Monument for First Edmonton Police Officer Killed in the Line of Duty

Constable Frank Beevers honoured on 100-year anniversary of his death

The first Edmonton police officer killed in the line of duty, Const. Frank Beevers, is being honoured with a monument after it was discovered his grave was left unmarked for nearly a century.

Const. Beevers was killed on Oct. 17, 1918, while attempting to arrest a fugitive wanted for the robbery and murder of a local businessman.

Three days later he was laid to rest with full police honours at Edmonton Cemetery, but for reasons unknown, a permanent marker was never installed.

“No one should be buried in an unmarked grave, especially after making the ultimate sacrifice protecting citizens,” says Police Chief Rod Knecht. “We may never truly understand the background to the missing headstone, but today we have the opportunity to ‘set in stone’ our appreciation for Constable Beevers selfless service.”

In 2016, local history enthusiast Sheila Thomas came upon the records of Frank Beevers, and later discovered he did not have a headstone on his grave.

Sheila approached the Edmonton Police Service with her findings, and there was overwhelming support to provide a monument for the fallen officer. Edmonton Granite Memorials graciously donated the headstone, which was installed in October 2018.

Frank Beevers was hired as a custodian by the Edmonton Police Department in 1915. Three years later he was promoted to the rank of constable. He was regarded as a conscientious and efficient officer with sterling character.

Much like police officers today, Const. Beevers swore an oath to serve and protect, and help make our city safe for all citizens. He demonstrated courage, integrity, and commitment to the community, which are the same values EPS officers aspire to a century later.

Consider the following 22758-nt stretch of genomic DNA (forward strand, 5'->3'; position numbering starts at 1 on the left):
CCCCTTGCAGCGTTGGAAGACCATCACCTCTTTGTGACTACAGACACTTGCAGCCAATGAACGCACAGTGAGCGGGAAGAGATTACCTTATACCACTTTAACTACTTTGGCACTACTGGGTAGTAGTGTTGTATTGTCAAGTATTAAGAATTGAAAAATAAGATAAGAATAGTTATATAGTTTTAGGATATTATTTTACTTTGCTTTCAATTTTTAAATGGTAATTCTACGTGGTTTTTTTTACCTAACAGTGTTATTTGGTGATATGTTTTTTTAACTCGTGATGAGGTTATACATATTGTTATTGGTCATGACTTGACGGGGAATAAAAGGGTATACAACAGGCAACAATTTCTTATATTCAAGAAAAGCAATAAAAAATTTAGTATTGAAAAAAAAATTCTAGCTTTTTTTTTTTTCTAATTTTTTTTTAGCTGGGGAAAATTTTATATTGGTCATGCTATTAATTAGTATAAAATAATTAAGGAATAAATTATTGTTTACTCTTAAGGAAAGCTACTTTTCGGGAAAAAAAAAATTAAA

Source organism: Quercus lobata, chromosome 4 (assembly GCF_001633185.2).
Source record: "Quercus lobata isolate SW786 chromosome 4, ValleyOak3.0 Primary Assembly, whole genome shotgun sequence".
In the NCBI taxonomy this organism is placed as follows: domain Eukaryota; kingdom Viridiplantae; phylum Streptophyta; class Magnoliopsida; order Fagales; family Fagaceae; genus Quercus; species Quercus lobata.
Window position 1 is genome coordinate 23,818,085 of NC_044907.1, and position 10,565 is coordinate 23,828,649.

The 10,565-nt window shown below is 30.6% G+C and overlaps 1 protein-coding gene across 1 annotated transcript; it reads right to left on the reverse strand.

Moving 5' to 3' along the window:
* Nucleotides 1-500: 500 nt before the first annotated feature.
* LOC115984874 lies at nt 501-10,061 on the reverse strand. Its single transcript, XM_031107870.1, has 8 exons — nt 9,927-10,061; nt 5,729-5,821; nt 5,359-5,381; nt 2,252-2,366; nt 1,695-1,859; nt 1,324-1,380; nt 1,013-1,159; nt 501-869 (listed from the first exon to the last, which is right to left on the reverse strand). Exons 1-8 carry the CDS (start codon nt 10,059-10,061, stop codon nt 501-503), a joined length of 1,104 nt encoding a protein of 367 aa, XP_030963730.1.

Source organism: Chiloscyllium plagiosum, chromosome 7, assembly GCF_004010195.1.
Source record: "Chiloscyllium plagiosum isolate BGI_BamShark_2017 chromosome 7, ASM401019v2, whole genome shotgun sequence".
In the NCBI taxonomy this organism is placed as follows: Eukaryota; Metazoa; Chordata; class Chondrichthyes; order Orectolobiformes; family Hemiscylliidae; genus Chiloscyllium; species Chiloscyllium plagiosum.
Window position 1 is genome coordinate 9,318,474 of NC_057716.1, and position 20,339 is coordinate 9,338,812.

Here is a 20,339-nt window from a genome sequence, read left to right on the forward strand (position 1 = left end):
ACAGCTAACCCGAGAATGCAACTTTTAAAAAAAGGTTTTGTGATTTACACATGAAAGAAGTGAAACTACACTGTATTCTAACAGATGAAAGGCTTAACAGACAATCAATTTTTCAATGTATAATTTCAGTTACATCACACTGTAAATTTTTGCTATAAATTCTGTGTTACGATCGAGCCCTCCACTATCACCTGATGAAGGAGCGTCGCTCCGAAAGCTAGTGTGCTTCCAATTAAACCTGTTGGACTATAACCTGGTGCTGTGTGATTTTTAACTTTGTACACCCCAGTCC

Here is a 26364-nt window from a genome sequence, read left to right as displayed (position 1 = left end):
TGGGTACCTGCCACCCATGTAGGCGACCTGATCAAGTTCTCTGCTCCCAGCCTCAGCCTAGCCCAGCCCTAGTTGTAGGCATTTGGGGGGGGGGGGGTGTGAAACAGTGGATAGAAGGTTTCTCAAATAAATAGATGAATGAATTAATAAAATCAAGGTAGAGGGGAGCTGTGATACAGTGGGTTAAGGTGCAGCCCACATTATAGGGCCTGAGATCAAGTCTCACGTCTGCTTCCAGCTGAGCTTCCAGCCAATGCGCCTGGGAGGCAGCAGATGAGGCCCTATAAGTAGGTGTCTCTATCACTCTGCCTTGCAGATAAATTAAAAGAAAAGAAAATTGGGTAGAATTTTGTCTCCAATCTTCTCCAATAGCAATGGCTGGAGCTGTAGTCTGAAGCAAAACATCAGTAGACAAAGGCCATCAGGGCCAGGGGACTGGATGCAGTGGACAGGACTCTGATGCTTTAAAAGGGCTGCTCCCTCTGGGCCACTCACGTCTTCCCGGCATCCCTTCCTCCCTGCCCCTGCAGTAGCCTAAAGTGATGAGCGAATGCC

“Constable Beevers was an exceptional officer who gave his life for the people of this community,” says Mayor Don Iveson. “This headstone represents our enduring gratitude for his sacrifice and service, and is a testament to Edmontonians’ deep appreciation for the thousands of first responders who keep our city safe and healthy every day.”

Frank Beevers was born in Leeds, England, on Dec. 5, 1866. While working as a grocer, he married Maria Farrow, and the couple had one child who died at a young age. In 1911, Frank and Maria immigrated to Canada and farmed a plot of land near Lacombe, Alberta, before moving to Edmonton to work at a private school for boys. It is believed that Maria moved back to England after Frank died.

Graham Beevers, a distant relative of Const. Beevers, travelled from London, England, to participate in the dedication of the new monument on Oct. 11, 2018.

“Frank’s death in 1918 followed closely on the loss of other family members during the Great War, so it was a time of sadness and hardship,” says Graham Beevers. “We’re very touched by all of your efforts, and thankful for everything you’ve done for Const. Beevers, may he rest in peace. It’s clear that goodness and decency live on here.”

Source: Edmonton Police Service